Cyberbullying and Internet Safety
By Zur Institute
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Gone are the days when online dangers consisted of porn and unknown older predators. The biggest threat to teens online today comes from their own peers.
A simple sext (naked picture, generally distributed via text message) can spread to thousands of students in minutes. A taunt online can quickly become a "game" that drives the target to the brink of suicide.
Tyler Clementi, a talented violinist Freshman at Rutger's University, was one of seven young people who killed themselves in 2010 after bearing the brunt of vicious cyberbullying. Clementi was gay, and his roommate video-taped him on a date in their dorm room. This video circulated online, and three days later Clementi jumped to his death off the George Washington Bridge. The roommate, like so many cyberbullies, thought it was fun and did not intend to "kill."
While LGBTQI students are especially vulnerable to cyberbullying, any student can become a target. Because cyberbullying happens in isolation (such as the victim is at his or her computer or receiving messages on his or her phone), abuse can escalate exponentially without adult or law enforcement intervention. This stands in contrast to in-person bullying, where several factors contribute to a quicker end: the bully sees the victim's response, making the effect of abuse harder to ignore; a parent, teacher or other adult may see and intervene; peers may step in to end abuse; bystanders are more likely to take action when they see physical harm.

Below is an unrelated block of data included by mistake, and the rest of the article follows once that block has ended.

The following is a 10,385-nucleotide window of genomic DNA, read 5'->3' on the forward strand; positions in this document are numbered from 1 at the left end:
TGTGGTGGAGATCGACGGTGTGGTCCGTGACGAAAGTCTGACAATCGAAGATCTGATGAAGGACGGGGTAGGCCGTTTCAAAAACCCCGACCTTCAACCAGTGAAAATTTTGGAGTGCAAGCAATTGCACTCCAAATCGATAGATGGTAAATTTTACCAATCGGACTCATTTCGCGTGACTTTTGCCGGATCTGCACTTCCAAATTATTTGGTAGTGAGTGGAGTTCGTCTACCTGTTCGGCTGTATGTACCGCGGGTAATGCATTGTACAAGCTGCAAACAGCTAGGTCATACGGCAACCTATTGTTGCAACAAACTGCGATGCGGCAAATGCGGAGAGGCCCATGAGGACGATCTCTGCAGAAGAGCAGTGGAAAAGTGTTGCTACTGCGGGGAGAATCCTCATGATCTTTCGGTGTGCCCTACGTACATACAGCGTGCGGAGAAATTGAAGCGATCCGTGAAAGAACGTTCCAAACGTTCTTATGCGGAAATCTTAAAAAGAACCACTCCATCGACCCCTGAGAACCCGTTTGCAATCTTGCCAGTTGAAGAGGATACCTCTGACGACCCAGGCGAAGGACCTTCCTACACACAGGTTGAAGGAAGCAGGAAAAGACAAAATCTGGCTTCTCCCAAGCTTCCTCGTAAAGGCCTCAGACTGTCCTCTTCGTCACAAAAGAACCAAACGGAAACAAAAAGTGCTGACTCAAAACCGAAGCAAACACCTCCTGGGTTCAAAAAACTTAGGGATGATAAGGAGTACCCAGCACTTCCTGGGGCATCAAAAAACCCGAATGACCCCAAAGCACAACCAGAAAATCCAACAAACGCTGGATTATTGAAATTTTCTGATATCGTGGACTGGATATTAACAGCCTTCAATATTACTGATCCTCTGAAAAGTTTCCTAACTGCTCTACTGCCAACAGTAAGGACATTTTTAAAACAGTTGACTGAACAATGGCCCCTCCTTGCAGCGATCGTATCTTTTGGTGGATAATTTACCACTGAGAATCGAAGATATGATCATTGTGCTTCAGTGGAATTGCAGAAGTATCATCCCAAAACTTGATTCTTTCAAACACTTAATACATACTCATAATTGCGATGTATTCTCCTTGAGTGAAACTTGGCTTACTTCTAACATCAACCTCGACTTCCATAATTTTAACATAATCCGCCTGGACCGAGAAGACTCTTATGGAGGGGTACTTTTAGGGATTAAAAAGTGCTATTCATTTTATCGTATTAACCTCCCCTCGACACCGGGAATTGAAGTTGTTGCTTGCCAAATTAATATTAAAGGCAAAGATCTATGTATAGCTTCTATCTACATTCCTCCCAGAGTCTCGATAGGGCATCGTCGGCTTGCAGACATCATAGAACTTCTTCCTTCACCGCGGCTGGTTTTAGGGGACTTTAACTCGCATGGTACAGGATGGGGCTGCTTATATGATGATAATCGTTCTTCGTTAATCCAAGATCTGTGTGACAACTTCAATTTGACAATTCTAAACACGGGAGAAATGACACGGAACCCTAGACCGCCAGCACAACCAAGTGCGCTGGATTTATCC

Online, it is far too easy for bullies to frame abuse as "joking" - and for bystanders to pretend the same thing. Ryan Halligan was just 13 when he killed himself in 2003 as a result of cyberbullying. His tormenters, in typical tormentor fashion, were shocked and surprised that their "teasing" had such an ill effect. As far as anyone knows, Halligan was straight, but the cyberbullies targeted him as gay. Clearly, mainstream homophobic culture makes schools unsafe for young people of all orientation
Online bullying and in-person bullying go hand-in-hand. In many states, schools have the right and responsibility to prosecute cyberbullies, even when the bullying does not originate on campus. Students who are bullied online suffer socially at school to great effect, sometimes to the point of taking their own lives.
This situation is dire, but not without hope. Around the country and the world, students, parents, educators and mental health professionals are teaming up to combat cyberbullying and make school environments safer for everyone.